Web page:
Sparked by concerns about the dwindling space for literary criticism in Australian media, the Sydney Review of Books is an online review site focusing on Australian writers and writing. Find out more.
In the year that I first became ill, I recognised the physicality of Teresa’s hunger, and I carried it with me for years, although the rest of For Love Alone did not stir me – I was nineteen, and probably too callow, too cold and self-obsessed to fully understand it. But in the last two years, I started hearing so many writers talk again about Christina Stead.
Much of what I read in the field of criticism these days is not purely literary criticism… but essays which are also fictions, perhaps referring to literary works in passing, in order to reference, interrogate and explore culture: its fashions, its trends, its past and future.
Australia’s Asia offers counter-narratives to the received Australian narrative of Asia, dominated by the implementation, impact and slow dismantling of the White Australia policy.
Have Australians overcome the cultural cringe and learned, as Phillips hoped they would, ‘the art of being unselfconsciously ourselves’? I am less sanguine about rumours of cringe’s demise…I think an example of how the cringe currently operates can be found by examining an increasingly marginal – if symbolically important – cultural form: the single-author short story collection.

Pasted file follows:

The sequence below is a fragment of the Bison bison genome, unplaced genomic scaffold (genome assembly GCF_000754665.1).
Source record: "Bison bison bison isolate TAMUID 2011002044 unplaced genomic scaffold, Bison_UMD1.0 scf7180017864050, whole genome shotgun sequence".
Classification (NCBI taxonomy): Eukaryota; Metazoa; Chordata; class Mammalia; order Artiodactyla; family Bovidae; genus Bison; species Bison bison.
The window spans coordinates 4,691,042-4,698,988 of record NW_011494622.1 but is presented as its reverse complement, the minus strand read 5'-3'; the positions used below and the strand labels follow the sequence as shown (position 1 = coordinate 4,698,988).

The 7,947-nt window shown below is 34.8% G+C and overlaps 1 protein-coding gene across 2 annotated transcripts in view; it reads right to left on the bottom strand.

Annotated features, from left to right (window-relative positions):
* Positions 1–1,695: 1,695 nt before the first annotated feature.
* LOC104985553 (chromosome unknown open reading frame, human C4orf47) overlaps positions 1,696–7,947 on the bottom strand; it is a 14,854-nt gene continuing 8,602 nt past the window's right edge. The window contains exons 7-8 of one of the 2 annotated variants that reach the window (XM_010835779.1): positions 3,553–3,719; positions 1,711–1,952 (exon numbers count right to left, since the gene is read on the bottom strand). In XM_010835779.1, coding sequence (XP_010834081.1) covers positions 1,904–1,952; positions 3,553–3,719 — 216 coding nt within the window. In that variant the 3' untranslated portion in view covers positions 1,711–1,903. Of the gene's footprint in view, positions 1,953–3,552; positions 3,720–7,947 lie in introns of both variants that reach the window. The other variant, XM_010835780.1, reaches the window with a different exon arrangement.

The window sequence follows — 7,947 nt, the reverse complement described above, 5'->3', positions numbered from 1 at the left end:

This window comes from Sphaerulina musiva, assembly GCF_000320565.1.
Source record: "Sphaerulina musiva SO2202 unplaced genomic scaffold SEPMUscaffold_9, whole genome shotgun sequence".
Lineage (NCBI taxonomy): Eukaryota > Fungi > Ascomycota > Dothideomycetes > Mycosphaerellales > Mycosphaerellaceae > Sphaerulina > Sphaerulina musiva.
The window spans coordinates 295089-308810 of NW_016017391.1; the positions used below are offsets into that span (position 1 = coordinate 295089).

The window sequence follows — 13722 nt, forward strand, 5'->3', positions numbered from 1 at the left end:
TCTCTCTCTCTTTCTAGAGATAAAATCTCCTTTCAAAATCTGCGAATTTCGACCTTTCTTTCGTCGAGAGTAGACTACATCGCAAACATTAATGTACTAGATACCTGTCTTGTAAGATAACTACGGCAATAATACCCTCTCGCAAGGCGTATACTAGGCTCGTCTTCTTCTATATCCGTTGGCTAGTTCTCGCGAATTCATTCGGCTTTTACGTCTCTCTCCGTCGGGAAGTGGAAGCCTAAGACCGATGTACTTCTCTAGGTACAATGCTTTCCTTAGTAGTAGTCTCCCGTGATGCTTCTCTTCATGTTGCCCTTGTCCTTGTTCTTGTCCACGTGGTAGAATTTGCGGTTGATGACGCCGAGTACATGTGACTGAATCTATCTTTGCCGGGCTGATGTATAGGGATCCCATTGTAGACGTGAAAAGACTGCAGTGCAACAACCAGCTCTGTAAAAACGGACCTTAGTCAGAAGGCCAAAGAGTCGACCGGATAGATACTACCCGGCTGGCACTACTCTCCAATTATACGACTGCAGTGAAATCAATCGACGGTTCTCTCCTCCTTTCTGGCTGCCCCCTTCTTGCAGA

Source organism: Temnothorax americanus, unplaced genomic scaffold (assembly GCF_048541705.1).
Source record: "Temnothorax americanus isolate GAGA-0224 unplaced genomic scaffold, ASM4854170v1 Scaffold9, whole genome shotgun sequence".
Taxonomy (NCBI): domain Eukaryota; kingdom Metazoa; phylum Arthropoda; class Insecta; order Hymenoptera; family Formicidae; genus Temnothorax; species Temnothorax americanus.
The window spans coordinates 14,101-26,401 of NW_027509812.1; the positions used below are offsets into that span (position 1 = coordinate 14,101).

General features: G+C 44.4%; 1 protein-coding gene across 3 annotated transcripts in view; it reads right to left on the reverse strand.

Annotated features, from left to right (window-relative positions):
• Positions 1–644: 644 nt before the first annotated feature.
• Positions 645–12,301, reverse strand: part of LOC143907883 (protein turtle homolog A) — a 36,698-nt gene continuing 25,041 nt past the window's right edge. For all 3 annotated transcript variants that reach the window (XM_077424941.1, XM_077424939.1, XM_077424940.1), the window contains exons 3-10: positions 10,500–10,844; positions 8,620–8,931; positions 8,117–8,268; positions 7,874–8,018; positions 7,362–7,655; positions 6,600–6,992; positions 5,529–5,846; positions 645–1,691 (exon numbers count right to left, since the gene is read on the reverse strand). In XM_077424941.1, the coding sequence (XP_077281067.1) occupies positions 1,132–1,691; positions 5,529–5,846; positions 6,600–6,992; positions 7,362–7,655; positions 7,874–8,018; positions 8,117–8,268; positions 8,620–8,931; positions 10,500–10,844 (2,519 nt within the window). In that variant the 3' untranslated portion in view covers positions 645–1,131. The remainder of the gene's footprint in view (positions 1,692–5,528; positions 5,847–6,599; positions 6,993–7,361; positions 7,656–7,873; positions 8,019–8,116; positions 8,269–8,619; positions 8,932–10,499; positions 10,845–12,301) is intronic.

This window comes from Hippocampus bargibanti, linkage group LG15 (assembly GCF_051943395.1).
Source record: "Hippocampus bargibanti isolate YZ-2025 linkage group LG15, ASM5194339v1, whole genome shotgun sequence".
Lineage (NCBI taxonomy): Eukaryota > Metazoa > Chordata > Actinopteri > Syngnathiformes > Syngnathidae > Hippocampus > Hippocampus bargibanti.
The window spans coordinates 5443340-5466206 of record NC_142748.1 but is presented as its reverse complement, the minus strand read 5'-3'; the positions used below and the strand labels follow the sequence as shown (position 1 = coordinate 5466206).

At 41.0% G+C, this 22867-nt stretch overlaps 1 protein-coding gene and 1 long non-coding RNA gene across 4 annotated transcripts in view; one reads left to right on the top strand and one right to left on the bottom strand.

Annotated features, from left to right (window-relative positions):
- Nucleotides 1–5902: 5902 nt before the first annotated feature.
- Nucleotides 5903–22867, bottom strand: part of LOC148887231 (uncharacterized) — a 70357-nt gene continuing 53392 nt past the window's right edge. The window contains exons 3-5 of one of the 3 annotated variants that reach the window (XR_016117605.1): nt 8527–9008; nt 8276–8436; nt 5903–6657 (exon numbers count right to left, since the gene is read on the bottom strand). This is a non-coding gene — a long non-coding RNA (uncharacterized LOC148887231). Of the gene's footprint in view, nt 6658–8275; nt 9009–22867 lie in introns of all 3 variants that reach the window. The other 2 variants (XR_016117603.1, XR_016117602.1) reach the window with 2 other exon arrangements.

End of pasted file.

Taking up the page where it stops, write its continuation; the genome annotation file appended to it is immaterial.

It is conventional wisdom in the publishing business that newspaper reviews, even negative ones, can help to sell books. But while book publishers are beset by structural changes to their industry … the newspaper business is suffering an even more painful struggle, to evolve or die.
Some people pursue new trends, some people seek to preserve the past, but we all find it very difficult to shake off the influence of tradition. Tradition, like air, is everywhere.
The rhetoric of the publicity campaign for the Classics series is grounded in blame and indignation about the alleged ‘neglect’ of Australian literature by publishers, editors, journalists and, most of all, academics…
Hobbyist doggerel and Booty Calls: Ben Etherington on Quadrant, government subsidies, and the Books of the Year. Plus a response from Jennifer Maiden.